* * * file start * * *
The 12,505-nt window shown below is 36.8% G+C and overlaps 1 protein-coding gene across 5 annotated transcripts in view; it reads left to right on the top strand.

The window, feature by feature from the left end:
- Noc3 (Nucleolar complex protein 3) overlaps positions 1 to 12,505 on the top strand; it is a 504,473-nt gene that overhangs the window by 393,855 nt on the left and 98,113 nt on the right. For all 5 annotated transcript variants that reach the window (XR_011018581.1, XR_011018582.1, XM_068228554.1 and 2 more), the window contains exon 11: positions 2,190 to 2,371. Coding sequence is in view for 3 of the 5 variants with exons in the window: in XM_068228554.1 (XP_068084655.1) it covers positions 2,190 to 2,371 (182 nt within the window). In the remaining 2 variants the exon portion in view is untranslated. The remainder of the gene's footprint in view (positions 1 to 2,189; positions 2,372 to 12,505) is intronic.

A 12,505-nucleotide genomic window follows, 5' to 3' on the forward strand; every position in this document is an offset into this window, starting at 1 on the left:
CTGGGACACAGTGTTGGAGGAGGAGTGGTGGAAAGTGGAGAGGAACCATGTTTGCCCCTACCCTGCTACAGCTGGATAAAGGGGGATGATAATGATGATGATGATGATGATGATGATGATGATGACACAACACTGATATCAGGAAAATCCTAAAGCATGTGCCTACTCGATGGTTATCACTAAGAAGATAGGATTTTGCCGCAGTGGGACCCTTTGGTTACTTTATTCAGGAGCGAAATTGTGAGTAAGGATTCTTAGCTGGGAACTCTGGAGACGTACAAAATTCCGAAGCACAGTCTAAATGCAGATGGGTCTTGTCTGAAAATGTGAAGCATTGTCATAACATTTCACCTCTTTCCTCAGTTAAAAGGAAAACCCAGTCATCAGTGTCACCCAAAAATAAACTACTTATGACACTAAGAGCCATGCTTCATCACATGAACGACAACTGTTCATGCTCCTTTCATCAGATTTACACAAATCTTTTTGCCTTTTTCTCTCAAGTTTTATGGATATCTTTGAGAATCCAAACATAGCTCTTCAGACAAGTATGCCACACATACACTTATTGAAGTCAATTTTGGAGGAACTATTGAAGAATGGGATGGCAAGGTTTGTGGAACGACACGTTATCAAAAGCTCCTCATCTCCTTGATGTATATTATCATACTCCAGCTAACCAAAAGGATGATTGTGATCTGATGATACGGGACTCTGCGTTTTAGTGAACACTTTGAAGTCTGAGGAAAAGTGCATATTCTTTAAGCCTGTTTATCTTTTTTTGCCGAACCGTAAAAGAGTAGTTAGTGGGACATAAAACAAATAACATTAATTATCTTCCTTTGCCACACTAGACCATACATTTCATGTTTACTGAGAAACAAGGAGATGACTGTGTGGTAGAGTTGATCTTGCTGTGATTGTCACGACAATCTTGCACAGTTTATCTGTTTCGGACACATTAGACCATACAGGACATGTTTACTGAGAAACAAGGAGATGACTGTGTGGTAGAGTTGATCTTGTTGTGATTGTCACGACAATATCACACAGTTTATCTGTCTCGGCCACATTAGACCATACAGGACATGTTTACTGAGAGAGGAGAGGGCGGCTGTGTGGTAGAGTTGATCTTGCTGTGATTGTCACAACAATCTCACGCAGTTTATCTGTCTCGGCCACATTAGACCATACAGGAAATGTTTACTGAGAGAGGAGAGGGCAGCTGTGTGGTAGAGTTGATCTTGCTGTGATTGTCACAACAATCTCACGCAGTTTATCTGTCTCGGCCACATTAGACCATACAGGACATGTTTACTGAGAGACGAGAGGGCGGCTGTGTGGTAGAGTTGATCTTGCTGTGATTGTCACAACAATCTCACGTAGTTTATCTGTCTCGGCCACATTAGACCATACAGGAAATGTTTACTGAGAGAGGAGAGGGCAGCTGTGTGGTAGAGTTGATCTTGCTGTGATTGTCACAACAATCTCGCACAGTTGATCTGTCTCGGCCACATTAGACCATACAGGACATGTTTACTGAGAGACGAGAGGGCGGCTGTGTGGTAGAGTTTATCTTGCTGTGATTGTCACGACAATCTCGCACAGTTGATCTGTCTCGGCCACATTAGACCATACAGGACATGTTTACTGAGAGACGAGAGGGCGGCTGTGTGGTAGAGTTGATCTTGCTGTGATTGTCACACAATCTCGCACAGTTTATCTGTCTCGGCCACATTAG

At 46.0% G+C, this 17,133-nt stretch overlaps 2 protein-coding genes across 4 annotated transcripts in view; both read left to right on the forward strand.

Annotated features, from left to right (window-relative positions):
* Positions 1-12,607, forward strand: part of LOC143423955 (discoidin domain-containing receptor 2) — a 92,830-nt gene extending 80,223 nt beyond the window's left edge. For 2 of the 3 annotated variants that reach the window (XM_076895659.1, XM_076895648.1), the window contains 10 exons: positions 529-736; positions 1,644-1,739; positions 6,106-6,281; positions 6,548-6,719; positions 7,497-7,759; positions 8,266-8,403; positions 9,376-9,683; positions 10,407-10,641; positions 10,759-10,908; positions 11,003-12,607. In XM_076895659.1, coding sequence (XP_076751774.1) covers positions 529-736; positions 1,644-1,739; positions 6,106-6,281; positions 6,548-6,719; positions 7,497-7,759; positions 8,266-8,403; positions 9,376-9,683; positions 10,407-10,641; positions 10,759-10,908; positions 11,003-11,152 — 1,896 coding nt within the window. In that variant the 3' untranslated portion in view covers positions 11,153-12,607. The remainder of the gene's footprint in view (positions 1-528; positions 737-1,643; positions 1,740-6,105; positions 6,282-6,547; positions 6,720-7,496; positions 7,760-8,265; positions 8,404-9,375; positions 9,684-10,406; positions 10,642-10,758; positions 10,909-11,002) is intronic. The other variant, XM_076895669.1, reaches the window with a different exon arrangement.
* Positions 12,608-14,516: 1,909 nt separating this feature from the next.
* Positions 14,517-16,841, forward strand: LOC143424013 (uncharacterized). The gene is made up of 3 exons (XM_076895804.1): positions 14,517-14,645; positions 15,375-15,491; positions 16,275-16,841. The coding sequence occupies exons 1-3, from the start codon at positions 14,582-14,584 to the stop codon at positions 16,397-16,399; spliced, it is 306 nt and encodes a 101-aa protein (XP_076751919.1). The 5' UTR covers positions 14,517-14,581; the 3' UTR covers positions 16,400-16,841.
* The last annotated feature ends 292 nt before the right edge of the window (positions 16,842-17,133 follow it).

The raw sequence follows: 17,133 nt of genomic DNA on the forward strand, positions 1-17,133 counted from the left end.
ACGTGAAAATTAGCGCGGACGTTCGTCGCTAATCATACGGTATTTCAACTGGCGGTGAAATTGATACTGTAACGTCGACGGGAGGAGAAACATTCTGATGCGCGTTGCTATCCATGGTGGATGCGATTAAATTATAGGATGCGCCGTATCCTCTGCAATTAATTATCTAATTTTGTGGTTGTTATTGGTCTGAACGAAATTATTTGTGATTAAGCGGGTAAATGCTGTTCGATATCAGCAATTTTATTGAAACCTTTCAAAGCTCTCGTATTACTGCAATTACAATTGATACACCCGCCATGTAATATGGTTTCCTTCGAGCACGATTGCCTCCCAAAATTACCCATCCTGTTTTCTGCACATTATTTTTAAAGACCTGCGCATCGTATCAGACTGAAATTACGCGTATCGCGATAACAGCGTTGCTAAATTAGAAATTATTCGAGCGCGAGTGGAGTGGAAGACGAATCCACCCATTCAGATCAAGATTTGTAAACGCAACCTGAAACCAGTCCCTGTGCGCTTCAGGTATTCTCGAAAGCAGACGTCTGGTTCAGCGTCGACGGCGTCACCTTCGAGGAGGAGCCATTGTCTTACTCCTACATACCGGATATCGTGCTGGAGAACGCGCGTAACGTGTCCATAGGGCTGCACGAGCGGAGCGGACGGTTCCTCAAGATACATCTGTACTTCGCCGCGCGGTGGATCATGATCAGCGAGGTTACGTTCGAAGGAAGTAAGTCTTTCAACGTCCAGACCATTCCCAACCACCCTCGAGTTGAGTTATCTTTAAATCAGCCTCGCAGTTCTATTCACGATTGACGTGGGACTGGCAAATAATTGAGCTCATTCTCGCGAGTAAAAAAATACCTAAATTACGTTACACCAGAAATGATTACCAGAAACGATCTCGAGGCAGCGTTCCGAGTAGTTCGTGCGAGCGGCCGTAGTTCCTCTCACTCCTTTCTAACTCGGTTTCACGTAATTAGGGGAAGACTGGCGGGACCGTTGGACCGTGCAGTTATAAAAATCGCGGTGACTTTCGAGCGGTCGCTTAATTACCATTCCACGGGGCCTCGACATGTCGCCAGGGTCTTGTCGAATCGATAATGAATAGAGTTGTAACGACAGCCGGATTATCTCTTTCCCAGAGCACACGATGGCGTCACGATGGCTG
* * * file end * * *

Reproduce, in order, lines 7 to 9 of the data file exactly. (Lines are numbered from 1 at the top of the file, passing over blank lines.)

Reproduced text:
Annotated features, from left to right (window-relative positions):
* Positions 1-12,607, forward strand: part of LOC143423955 (discoidin domain-containing receptor 2) — a 92,830-nt gene extending 80,223 nt beyond the window's left edge. For 2 of the 3 annotated variants that reach the window (XM_076895659.1, XM_076895648.1), the window contains 10 exons: positions 529-736; positions 1,644-1,739; positions 6,106-6,281; positions 6,548-6,719; positions 7,497-7,759; positions 8,266-8,403; positions 9,376-9,683; positions 10,407-10,641; positions 10,759-10,908; positions 11,003-12,607. In XM_076895659.1, coding sequence (XP_076751774.1) covers positions 529-736; positions 1,644-1,739; positions 6,106-6,281; positions 6,548-6,719; positions 7,497-7,759; positions 8,266-8,403; positions 9,376-9,683; positions 10,407-10,641; positions 10,759-10,908; positions 11,003-11,152 — 1,896 coding nt within the window. In that variant the 3' untranslated portion in view covers positions 11,153-12,607. The remainder of the gene's footprint in view (positions 1-528; positions 737-1,643; positions 1,740-6,105; positions 6,282-6,547; positions 6,720-7,496; positions 7,760-8,265; positions 8,404-9,375; positions 9,684-10,406; positions 10,642-10,758; positions 10,909-11,002) is intronic. The other variant, XM_076895669.1, reaches the window with a different exon arrangement.
* Positions 12,608-14,516: 1,909 nt separating this feature from the next.